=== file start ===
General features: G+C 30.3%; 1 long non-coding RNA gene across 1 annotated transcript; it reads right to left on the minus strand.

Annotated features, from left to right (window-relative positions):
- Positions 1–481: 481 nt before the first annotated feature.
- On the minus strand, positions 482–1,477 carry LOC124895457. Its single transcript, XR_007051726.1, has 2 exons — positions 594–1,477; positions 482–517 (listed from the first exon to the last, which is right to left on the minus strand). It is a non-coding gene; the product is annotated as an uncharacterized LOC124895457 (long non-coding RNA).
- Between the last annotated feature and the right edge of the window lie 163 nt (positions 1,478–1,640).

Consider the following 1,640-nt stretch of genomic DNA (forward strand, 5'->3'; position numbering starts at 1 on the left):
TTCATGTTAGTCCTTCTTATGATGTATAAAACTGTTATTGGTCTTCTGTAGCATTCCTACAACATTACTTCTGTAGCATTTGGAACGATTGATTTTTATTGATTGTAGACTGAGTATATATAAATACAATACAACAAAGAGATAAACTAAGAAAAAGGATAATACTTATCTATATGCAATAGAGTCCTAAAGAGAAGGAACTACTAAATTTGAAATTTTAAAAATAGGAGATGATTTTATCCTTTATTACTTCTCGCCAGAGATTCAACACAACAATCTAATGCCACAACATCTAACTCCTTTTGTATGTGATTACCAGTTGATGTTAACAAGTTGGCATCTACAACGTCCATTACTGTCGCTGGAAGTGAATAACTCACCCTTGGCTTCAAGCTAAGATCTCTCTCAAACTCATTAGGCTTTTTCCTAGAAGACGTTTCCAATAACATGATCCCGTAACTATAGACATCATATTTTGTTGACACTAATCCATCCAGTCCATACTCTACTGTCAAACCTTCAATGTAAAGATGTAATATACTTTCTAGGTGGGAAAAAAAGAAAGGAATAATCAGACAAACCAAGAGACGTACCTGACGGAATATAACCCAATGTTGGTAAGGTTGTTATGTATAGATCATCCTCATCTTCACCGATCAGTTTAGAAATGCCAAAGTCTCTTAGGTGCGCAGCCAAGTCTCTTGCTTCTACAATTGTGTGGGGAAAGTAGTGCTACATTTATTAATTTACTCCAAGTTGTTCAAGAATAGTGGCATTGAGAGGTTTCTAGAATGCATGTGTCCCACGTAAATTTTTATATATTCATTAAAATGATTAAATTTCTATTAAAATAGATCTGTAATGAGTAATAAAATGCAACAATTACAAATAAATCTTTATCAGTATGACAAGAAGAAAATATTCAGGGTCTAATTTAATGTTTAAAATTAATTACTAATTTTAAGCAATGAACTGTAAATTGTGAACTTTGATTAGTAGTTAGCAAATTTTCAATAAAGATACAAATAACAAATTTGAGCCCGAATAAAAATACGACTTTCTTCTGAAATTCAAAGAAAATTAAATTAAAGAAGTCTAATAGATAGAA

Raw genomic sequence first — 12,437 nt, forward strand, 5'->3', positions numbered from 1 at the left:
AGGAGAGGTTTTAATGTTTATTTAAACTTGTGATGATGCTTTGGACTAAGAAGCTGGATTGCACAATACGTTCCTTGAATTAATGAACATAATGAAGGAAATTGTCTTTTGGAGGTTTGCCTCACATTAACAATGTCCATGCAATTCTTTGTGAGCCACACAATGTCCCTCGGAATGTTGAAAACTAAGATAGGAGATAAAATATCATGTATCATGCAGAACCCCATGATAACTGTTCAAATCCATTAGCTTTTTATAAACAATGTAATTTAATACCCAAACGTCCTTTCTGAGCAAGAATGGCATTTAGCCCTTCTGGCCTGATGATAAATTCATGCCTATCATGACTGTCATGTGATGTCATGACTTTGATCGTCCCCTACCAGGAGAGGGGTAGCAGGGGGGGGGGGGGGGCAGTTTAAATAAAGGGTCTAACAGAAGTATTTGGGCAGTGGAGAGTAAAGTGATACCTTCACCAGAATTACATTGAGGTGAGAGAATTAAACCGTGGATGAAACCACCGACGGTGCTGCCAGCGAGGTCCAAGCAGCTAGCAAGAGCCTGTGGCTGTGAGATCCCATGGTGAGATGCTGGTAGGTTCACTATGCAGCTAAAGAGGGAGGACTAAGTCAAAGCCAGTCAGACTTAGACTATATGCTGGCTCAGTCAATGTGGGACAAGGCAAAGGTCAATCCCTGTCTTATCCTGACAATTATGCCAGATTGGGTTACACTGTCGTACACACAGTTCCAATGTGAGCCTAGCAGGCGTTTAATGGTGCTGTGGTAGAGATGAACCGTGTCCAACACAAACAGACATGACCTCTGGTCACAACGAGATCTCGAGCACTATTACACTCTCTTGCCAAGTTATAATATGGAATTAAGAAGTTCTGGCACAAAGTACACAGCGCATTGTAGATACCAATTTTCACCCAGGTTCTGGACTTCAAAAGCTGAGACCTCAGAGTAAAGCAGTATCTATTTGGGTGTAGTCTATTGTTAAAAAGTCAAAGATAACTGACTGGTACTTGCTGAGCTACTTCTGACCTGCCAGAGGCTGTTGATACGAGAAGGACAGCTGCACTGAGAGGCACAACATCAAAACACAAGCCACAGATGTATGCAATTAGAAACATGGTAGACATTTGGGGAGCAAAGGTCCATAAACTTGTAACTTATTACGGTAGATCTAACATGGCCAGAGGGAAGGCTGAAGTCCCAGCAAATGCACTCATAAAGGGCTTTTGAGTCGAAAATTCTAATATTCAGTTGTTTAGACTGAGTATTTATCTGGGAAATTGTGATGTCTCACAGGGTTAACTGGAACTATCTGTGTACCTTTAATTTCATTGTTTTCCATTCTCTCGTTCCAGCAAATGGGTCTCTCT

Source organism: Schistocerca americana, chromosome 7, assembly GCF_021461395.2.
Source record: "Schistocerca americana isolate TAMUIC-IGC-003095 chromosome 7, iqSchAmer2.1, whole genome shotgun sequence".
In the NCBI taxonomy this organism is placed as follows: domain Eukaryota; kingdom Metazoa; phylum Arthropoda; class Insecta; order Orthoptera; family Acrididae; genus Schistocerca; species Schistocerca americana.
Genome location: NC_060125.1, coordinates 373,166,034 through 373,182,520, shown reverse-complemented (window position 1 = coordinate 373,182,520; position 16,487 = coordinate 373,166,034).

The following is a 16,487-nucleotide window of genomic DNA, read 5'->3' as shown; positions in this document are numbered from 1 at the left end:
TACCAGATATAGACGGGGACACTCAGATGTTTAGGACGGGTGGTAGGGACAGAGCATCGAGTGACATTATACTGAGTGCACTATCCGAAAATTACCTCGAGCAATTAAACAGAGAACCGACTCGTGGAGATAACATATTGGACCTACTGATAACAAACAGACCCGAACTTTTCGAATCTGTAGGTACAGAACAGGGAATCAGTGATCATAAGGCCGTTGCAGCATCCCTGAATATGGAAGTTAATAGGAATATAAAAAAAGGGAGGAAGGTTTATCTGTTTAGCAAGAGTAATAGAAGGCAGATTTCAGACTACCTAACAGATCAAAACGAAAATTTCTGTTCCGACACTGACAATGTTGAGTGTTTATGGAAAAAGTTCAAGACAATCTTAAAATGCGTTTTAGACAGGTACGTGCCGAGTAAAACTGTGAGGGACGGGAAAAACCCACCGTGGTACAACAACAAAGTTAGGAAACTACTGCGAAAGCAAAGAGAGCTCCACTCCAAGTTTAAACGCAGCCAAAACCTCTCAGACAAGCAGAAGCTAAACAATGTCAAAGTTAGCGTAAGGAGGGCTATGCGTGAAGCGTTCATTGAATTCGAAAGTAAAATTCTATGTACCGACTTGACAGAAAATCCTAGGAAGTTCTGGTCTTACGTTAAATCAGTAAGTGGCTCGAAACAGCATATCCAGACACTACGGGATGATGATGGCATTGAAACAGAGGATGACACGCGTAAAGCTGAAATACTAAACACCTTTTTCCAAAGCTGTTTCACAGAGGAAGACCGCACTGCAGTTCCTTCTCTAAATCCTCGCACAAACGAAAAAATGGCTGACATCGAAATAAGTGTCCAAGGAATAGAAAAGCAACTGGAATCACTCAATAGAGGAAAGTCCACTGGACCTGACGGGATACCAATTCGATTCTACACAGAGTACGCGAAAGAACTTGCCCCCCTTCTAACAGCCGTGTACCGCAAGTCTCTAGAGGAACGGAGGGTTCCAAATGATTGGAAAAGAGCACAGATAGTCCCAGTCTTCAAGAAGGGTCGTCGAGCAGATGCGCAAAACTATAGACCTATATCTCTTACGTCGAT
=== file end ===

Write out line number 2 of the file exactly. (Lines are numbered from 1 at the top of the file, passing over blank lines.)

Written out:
Annotated features, from left to right (window-relative positions):